So Quindlen's story about her family's dog truly hit a chord with me. Her children grew up and then out of the house with him. They would come home from college and Beau would remember them with one sniff. And when it was time for Beau to be put down, each child made sure he or she was there for his last breath. Quindlen's words were so poignant, that in about 20 minutes I felt like the dog was my own. It's difficult to drive and cry! But this book is absolutely worth the 45 minutes (or approx. 95 pages).

Tuesday, January 1, 2008

Eat, Pray, Love

First, I need to thank my friend, Carolyn, for a wonderful birthday celebration. Though it was back in October, this book was the basis of the theme for this year's birthday. I was in the middle of another book at the time, but as soon as I finished it, I began Eat, Pray, Love. This one took me quite a while to read, but it was well worth it.

Elizabeth Gilbert writes her memoir in three sections. She was lucky enough to afford an opportunity to travel to three destinations and stay away for nearly a year. This desire to "escape" from her daily life stemmed from a horrible divorce, another break up, and an overall early mid-life crisis.

The first place she traveled was Italy. Her love of the language and the food is what took her. The way she describes the food she ate was so vivid and wonderful. In the three or so months she was there, she gained 23 pounds! She also wanted to learn the language and worked with a young Italian man in a sort of exchange program. She taught him English and he taught her Italian. Gilbert has a very dry sense of humor that I loved to read. I often found myself laughing out loud. After only a few pages, I was quoting a line that referred to a vegetarian friend of hers who eats bacon. It was that kind of unusual wit that I really enjoyed.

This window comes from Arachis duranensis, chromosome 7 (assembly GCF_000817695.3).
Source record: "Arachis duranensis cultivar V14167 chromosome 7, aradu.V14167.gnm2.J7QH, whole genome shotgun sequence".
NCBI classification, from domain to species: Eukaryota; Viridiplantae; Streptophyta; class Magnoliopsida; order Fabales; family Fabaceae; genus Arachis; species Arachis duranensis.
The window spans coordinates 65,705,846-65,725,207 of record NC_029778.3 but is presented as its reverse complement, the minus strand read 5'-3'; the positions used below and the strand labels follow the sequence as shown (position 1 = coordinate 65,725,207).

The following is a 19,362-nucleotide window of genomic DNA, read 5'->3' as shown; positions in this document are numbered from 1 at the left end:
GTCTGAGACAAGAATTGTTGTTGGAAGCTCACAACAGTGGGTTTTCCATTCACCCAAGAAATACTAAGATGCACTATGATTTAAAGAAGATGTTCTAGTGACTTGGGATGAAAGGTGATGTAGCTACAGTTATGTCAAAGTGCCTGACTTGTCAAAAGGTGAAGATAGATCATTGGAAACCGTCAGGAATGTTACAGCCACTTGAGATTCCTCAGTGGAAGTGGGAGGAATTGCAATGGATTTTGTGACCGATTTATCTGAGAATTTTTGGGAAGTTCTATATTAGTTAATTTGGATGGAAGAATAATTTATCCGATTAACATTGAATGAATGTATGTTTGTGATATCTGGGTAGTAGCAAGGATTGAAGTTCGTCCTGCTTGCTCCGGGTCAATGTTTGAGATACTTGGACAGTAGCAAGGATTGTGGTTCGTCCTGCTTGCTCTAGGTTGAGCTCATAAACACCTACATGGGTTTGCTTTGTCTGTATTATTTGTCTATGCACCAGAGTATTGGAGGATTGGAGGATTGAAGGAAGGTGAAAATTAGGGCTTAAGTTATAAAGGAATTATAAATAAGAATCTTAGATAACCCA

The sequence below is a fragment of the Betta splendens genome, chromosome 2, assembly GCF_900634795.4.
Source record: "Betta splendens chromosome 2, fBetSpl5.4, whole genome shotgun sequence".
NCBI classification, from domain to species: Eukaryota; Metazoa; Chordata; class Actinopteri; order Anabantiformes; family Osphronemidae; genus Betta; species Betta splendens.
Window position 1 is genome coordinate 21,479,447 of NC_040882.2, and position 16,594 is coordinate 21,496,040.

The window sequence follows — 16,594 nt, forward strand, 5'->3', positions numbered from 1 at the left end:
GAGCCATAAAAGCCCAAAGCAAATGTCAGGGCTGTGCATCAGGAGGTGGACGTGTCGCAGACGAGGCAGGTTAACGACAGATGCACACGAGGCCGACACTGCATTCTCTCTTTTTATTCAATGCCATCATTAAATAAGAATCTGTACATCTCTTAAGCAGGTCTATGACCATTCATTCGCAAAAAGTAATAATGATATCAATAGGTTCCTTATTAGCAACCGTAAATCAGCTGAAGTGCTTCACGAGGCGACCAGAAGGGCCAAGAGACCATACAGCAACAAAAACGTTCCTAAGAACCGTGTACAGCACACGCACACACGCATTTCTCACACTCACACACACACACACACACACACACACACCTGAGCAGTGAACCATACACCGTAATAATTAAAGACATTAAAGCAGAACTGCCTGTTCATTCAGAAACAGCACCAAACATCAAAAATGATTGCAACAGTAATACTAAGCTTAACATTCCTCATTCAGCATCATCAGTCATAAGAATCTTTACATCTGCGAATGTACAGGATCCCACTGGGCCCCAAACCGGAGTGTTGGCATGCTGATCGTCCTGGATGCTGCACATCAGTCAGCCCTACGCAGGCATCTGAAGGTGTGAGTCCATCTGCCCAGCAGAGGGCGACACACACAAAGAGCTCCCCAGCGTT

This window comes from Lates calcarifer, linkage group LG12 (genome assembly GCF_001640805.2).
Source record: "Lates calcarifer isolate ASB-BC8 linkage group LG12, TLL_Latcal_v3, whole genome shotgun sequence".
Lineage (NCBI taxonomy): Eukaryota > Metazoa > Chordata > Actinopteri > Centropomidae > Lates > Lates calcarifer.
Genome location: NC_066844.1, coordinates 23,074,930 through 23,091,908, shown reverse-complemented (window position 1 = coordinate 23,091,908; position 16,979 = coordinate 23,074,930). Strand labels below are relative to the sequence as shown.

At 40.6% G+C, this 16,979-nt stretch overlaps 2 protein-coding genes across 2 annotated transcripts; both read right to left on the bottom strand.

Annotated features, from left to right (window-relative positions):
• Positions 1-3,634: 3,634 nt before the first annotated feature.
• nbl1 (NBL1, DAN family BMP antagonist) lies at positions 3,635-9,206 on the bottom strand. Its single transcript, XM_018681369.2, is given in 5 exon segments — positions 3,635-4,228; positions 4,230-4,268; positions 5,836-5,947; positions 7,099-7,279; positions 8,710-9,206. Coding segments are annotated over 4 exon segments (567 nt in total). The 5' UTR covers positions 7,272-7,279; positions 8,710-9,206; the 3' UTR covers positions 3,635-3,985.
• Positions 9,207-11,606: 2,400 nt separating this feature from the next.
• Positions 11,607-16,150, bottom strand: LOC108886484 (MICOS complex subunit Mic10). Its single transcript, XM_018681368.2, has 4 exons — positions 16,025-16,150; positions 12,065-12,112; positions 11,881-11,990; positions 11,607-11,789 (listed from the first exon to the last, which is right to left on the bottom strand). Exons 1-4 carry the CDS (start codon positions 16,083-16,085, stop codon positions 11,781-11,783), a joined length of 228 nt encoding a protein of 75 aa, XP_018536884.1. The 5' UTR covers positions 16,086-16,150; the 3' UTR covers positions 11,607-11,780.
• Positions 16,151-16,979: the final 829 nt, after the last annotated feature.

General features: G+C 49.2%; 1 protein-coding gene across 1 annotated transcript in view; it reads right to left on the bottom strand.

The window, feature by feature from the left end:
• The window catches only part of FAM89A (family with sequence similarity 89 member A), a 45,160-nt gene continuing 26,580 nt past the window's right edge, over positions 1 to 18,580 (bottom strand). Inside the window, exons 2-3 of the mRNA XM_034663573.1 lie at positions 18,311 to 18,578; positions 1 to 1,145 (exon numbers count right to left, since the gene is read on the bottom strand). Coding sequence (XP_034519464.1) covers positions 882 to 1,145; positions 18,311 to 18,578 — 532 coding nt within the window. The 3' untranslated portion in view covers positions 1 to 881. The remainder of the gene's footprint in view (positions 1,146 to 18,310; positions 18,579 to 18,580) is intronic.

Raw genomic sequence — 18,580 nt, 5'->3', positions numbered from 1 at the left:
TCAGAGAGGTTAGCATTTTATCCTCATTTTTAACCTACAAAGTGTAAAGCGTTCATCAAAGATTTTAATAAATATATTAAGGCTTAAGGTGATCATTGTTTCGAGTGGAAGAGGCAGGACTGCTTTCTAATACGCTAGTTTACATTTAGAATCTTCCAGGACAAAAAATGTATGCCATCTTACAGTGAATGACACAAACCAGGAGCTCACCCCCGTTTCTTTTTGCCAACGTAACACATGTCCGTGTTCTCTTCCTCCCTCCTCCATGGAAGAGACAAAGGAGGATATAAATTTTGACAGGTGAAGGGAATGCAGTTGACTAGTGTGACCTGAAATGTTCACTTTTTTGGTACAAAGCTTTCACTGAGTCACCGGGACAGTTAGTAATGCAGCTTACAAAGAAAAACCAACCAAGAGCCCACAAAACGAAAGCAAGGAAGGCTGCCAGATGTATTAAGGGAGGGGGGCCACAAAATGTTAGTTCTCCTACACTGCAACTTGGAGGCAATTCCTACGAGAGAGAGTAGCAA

Next, she was off to India to spend time in an Ashram and learn from her Guru. Honestly, I struggled with this section the most. I thought she was physically going to enhance her yoga practice, when in fact she was learning the spiritual side of yoga. I hear that there are women who have read this book and it has changed their lives. Personally, I had a hard time buying into the non-Christian views that she was taught. In the end however, she was at peace and spending time meditating and praying was exactly what she needed to help heal her mind and soul. The most interesting part of her Indian journey for me was her relationship with a man from Texas who called her "Groceries." He gave her this name after having dinner with her the first night they met and noticing how much she can eat. Richard was the bright spot in a pretty heavy, intense section of the book.

Finally, it was off to Indonesia to spend time in Bali with a medicine man she had met a few years before. I found this section to be very entertaining. The medicine man was a genuine, peaceful man who was somewhere between 65 and 112 years old. In her time with him, she was never able to get any closer than that. He taught her different ways to meditate which included "smiling in your liver." This was much more believable for me. She also met a woman who was a healer too and their relationship was truly fascinating to read about. I also enjoyed learning about Bali and the Balinese culture. It was in Bali that she met a Brazilian man and fell in love (after much resistance). And at least as the book ended, they were planning on making a very long distance relationship work. She was recently on Oprah, and once I watch that I will hopefully find out if they are still together!

Without giving too much away, I would highly recommend Eat, Pray Love. Maybe you will get a more spiritual connection from it than I did, but even if not, Elizabeth Gilbert is an intelligent, witty writer.